Summer is here, and parents of young children are asking the question, “What is the right age for swimming lessons?”

According to the American Academy of Pediatrics, most children under the age of four are not developmentally ready to learn to swim; the age to master the crawl is actually between 5 and 6. That leads to the next question, “What about water safety and aquatic classes?”

While in the past, the Academy was stringent in not recommending swim and aquatic safety programs before four, they have become more relaxed in their guidelines for children between the ages of one and four. It is important to note, though, that these programs are not proven to decrease the risk of drowning and are not a substitute for adult supervision in the water at all times. Drowning is the leading cause of unintentional death in children in almost all age groups, so vigilance is critical.

Here are some basic things to remember to ensure safety for your children in or near water:

Always follow touch supervision, which means you are within touching reach of your child at all times in or near water.

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Unless you are strictly enforcing touch supervision, do not rely on floaties or tubes to prevent drowning, but use Coast Guard approved safety devices. Children left alone with floaties or non-approved floatation devices can actually get trapped upside down in the water.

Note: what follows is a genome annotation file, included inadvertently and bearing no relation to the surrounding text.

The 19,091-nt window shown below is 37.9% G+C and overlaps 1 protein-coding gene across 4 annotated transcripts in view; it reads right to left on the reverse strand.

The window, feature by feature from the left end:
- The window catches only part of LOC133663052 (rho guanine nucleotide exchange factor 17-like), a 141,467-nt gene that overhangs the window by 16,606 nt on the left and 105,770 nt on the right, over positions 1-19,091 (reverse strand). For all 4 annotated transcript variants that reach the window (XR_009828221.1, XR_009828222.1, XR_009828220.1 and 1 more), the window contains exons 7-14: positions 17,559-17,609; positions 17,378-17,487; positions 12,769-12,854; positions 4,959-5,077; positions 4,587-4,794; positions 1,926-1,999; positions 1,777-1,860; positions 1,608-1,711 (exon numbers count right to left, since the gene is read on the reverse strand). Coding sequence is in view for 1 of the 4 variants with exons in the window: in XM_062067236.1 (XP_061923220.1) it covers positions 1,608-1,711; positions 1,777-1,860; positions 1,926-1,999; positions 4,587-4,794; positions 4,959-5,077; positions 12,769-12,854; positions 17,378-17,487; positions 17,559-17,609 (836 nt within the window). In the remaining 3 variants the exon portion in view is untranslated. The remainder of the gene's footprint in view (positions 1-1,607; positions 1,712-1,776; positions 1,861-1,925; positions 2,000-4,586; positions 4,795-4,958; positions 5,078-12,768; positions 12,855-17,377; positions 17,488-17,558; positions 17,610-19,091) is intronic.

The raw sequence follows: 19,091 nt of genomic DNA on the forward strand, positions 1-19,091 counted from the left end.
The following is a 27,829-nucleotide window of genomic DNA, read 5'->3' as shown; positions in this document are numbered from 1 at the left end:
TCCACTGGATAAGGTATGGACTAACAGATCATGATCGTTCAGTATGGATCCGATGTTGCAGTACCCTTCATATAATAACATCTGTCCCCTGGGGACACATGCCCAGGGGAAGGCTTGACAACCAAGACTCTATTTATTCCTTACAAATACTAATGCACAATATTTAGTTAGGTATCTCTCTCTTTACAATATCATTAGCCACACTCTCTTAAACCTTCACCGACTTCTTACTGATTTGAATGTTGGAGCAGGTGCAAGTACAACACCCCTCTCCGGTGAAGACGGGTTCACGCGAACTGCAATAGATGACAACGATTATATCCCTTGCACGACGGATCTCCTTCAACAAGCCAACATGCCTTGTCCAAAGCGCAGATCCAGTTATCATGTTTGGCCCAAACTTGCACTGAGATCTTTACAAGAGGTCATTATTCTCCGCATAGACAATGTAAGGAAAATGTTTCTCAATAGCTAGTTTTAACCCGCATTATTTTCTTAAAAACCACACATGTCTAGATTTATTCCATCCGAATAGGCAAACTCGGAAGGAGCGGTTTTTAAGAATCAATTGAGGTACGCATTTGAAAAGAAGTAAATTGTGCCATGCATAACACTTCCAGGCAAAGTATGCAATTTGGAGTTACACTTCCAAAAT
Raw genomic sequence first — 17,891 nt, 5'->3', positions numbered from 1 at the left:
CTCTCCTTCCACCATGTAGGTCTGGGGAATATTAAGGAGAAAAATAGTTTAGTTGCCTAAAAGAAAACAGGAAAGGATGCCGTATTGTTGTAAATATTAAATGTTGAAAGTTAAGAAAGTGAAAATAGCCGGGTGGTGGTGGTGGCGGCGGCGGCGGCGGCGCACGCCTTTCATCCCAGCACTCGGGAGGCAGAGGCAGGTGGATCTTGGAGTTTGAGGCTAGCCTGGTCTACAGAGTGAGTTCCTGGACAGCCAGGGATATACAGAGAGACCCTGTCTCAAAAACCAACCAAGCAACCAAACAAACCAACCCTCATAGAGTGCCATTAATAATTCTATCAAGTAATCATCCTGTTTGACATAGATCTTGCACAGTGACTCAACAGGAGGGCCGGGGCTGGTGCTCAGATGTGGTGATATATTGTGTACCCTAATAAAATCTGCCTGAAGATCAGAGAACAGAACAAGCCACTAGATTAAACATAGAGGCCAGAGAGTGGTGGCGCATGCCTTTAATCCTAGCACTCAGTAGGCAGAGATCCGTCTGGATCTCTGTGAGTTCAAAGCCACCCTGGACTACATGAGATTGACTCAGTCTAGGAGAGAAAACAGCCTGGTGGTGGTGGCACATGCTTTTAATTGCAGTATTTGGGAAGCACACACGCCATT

If you do enroll your child in aquatic classes, remember that while they may acclimate your child and make them more relaxed in the water, they can also reduce your child’s fear of water which can increase the likelihood that they go in or near water unsupervised. These programs can also make parents over-confident, which may reduce their own vigilance around pools and bodies of water. That said, check out your communities offerings, verify the credentials of their staff, and discover for yourself the benefits of what activities they have to offer.

If you are a pool owner, be sure that the pool is surrounded on four sides (the house should not be one of the sides) by a locked, at least four-foot high fence. For above ground pools, be sure to remove the ladder when the pool is not in use. And use a pool cover, as they add a second layer of protection. Be aware of all access that children have to nearby lakes, ponds, and streams and supervise accordingly.

Having grown up learning to swim in the Susquehanna River in Pennsylvania, then spending my summer days at the local city swimming pool, I am a water lover. As such, I was quick to share my passion for swimming and water play with my children and grandchildren as I am sure you are too. Have fun. It’s possible for parents and children to enjoy the water, and have a healthy dose of caution at the same time.